Fox and Bennion

Montana Attorney General and candidate for governor Tim Fox, left, and Deputy Attorney General and candidate for attorney general Jon Bennion join a local meeting on the drug epidemic in Montana. A newly formed coalition in Richland County is determined to tackle the problem on the local level.

The rundown

Montana is facing a substance abuse epidemic and Richland County is feeling the hurt on a local level. Drug related crimes are peaking, with local law enforcement estimating around 90 percent of county jail inmates have drug-related crimes or were abusing drugs at the time of their crime. Alcohol is still the number one substance being abused in the state, but methamphetamine is on the rise — the overwhelmingly majority of meth is being trafficked into Montana from Mexico.

The response

Government Affairs committee in Sidney has started a drug awareness coalition to combat substance abuse and have reached out to Sidney Police Department, Richland County Sheriff’s Office, Richland County Coalition Against Domestic Violence, Prairie Hills Recovery Center, Sidney High School, city council and county commission for assistance in formulating a plan to combat area drug and alcohol abuse.

The first meeting for the coalition took place Tuesday, Sept. 10, with Montana Attorney General Tim Fox and Chief Deputy Attorney General Jon Bennion stopping by while they were in town on a campaign trail. Fox said meth related crimes have had a 100 percent increase from 2014 to 2018.

“While nobody wants to have these issues in their community, this is all over the state in varying degrees,” Fox said. “We’re also seeing it’s a kind of an organic and systemic issue. It’s not one industry, like for instance when the Bakken boom moved in and out. You might see a spike and might see individuals from out of state engaging in these activities temporarily, it really is something systemic in our communities.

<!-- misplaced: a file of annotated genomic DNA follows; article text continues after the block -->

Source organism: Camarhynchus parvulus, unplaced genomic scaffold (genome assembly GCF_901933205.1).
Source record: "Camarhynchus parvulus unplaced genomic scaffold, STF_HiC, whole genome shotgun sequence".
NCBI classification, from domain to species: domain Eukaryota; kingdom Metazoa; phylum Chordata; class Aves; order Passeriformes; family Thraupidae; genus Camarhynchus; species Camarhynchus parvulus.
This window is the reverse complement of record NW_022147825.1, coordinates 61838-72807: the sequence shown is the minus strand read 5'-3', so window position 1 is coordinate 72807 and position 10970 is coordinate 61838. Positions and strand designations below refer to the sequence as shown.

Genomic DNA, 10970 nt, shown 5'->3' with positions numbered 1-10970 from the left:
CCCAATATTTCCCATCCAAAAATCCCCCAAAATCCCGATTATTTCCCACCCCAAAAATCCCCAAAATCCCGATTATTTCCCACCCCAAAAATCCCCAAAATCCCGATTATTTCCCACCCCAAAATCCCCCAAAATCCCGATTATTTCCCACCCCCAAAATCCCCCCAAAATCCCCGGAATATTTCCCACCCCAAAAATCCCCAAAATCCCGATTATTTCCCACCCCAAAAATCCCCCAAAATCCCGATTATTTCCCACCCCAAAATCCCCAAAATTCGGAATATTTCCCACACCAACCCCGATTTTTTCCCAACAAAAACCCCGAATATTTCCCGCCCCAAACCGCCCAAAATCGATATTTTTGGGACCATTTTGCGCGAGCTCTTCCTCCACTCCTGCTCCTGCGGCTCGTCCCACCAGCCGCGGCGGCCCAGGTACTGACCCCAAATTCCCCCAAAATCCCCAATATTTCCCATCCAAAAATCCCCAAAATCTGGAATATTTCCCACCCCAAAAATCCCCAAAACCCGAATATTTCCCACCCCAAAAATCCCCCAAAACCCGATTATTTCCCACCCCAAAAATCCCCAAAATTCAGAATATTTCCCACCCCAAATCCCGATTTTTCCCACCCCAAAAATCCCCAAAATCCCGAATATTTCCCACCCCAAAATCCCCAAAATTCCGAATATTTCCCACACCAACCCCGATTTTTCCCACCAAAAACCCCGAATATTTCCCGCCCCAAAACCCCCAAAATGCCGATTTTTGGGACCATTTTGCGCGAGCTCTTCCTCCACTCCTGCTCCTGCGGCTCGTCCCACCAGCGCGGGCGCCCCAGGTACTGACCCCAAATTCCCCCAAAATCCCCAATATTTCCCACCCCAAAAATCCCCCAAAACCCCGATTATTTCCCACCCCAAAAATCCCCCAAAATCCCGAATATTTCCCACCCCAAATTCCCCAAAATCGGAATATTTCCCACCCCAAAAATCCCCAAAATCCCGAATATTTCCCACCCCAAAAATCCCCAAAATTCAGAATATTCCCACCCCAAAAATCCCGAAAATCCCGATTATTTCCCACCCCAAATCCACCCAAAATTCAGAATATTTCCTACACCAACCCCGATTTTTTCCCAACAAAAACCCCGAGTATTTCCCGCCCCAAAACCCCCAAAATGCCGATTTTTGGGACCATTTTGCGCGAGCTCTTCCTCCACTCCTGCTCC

“We’ve changed our attitudes over the years in terms of how we look at substance use disorders, the psychology and psychiatry of having what we call an addiction is being understood more and more. It’s tremendously difficult to get someone out of that cycle of abuse.”

Fox said the substance abuse issue in Montana is a force to be reckoned with.

“This is an epidemic of crisis proportions we’ve never seen in our state before,” he said. “I think the next administration in the governor’s office has to tackle this head on.”

Bennion said there are three big categories when addressing addiction: enforcement, prevention and treatment.

“When I was growing up, we had Dare, ‘Just Say No,’ things like that,” Bennion said. “Montana Meth project was another major effort. We need to have something tailored for Montana that keeps people from getting addicted in the very first place. We know we can’t get everybody, but what if we just started to chip away at it by 10 percent?”

Bennion also spoke about expanding drug treatment court programs in the state, funding and state resources for tasks forces. He said there are almost no resources available from the state for drug task forces.

“Enforcement is not going to go away. We can’t say treatment and prevention are enough,” Bennion said. “Nobody just wakes up one day and says, ‘I think it would be a good life decision to start doing meth.’ No one does that. There is a path to meth. Understanding how somebody could arrive at that point, figuring out what may have diverted them, is incredibly helpful.”

Fox left the newly-formed group with a hopeful message.

“I’m from eastern Montana. I grew up in Hardin. This entire state, I love. It hurts me personally to know and understand that we have people dying, that we have needs going unmet and that people sometimes feel unsafe in their own communities,” he said. “That’s not what Montana is all about. But if I have any reason to be happy or excited, it’s that Montanans are also the best at solving problems.”

What’s next

The coalition discussed many possible avenues to begin solving substance abuse issues on the local level, from reinventing the Dare program, to parental involvement and law enforcement solutions. Chief of Police Frank DiFonzo and Richland County Sheriff John Dynneson agreed to work on a budget for what a task force may cost. The group will also reach out to other parties who can contribute to solutions, like Judge Luke Savage, county attorney Janet Christoffersen, Fairview school officials and Rep. Joel Krautter. The next meeting will be Tuesday, Oct. 8.

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